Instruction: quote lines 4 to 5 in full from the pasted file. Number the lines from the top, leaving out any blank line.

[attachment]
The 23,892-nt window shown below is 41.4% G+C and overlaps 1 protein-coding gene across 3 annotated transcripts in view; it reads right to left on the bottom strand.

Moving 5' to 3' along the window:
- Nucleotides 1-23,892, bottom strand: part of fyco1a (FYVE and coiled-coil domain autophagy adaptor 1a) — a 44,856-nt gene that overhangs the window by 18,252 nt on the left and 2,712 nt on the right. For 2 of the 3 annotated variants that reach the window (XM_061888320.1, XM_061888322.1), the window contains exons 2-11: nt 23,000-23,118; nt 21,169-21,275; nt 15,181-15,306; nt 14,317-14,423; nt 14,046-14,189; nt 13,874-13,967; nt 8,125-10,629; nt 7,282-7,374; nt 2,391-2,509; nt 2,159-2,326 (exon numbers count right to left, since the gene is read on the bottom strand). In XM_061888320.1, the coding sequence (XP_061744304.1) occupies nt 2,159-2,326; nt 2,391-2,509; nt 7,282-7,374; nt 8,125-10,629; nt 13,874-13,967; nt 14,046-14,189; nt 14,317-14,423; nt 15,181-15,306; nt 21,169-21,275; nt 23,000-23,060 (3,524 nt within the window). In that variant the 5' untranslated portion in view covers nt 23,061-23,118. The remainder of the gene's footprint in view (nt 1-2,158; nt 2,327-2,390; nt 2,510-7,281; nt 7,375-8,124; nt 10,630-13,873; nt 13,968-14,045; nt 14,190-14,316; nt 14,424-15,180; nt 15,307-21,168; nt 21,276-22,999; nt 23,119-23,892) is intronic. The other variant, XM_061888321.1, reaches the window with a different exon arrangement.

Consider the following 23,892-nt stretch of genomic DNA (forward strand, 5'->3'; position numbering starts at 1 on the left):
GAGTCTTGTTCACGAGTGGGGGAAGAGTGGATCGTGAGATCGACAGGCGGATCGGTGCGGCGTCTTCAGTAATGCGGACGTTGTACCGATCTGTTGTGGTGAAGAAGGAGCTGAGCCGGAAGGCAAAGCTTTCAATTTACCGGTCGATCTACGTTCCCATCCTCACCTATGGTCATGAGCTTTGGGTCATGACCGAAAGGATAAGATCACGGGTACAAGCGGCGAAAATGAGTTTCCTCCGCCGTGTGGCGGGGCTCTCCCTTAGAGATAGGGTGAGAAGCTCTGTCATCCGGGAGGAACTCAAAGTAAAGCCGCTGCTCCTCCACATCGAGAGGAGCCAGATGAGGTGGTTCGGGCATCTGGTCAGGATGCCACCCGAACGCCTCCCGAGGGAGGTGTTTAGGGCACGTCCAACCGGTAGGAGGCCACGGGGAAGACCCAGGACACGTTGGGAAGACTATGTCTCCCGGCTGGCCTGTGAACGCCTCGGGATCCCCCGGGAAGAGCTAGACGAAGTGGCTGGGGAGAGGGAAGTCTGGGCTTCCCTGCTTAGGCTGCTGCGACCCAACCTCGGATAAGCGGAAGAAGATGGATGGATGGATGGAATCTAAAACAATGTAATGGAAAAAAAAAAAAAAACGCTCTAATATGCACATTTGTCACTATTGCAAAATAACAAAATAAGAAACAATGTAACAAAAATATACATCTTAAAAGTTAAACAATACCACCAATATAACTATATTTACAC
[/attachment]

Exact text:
Consider the following 23,892-nt stretch of genomic DNA (forward strand, 5'->3'; position numbering starts at 1 on the left):
GAGTCTTGTTCACGAGTGGGGGAAGAGTGGATCGTGAGATCGACAGGCGGATCGGTGCGGCGTCTTCAGTAATGCGGACGTTGTACCGATCTGTTGTGGTGAAGAAGGAGCTGAGCCGGAAGGCAAAGCTTTCAATTTACCGGTCGATCTACGTTCCCATCCTCACCTATGGTCATGAGCTTTGGGTCATGACCGAAAGGATAAGATCACGGGTACAAGCGGCGAAAATGAGTTTCCTCCGCCGTGTGGCGGGGCTCTCCCTTAGAGATAGGGTGAGAAGCTCTGTCATCCGGGAGGAACTCAAAGTAAAGCCGCTGCTCCTCCACATCGAGAGGAGCCAGATGAGGTGGTTCGGGCATCTGGTCAGGATGCCACCCGAACGCCTCCCGAGGGAGGTGTTTAGGGCACGTCCAACCGGTAGGAGGCCACGGGGAAGACCCAGGACACGTTGGGAAGACTATGTCTCCCGGCTGGCCTGTGAACGCCTCGGGATCCCCCGGGAAGAGCTAGACGAAGTGGCTGGGGAGAGGGAAGTCTGGGCTTCCCTGCTTAGGCTGCTGCGACCCAACCTCGGATAAGCGGAAGAAGATGGATGGATGGATGGAATCTAAAACAATGTAATGGAAAAAAAAAAAAAAACGCTCTAATATGCACATTTGTCACTATTGCAAAATAACAAAATAAGAAACAATGTAACAAAAATATACATCTTAAAAGTTAAACAATACCACCAATATAACTATATTTACAC